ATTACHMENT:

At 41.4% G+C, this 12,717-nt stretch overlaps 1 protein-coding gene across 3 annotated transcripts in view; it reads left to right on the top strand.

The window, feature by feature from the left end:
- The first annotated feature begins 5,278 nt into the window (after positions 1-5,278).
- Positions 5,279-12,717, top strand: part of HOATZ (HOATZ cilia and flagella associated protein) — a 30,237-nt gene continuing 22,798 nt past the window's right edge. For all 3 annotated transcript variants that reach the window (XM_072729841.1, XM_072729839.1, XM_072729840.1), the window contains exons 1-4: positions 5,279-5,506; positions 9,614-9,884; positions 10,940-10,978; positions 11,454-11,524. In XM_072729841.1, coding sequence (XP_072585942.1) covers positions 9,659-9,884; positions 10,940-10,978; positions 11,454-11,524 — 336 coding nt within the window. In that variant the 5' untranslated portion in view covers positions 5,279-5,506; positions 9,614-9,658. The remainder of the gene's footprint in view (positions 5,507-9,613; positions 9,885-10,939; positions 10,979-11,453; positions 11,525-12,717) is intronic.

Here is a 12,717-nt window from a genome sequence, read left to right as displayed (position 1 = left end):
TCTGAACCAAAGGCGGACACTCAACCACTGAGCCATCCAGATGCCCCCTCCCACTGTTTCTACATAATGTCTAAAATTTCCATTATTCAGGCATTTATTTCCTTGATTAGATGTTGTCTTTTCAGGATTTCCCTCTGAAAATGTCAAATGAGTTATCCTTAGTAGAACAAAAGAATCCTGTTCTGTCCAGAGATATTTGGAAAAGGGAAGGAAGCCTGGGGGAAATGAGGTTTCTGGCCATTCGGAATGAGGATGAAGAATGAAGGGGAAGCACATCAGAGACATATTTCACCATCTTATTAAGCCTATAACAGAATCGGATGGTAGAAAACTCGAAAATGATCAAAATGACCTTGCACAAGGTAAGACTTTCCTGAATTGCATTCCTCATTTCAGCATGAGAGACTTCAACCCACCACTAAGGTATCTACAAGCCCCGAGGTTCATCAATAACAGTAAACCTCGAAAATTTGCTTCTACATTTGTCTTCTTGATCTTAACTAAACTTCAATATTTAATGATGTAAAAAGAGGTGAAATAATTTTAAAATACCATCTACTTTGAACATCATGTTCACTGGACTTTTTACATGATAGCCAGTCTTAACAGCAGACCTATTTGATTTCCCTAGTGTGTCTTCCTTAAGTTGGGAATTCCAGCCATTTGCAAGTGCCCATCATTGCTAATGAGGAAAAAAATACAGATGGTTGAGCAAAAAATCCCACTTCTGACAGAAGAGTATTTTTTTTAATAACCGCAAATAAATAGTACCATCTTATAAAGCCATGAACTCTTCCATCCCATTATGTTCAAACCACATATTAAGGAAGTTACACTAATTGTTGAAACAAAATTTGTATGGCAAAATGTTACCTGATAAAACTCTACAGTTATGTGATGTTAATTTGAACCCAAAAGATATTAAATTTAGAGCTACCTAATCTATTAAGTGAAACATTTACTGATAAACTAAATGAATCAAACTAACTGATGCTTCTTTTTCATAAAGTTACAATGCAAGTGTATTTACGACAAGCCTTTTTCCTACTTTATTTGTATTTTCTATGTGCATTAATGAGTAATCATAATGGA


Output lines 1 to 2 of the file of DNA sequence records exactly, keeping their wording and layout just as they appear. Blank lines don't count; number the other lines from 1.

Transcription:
At 41.4% G+C, this 12,717-nt stretch overlaps 1 protein-coding gene across 3 annotated transcripts in view; it reads left to right on the top strand.

The window, feature by feature from the left end: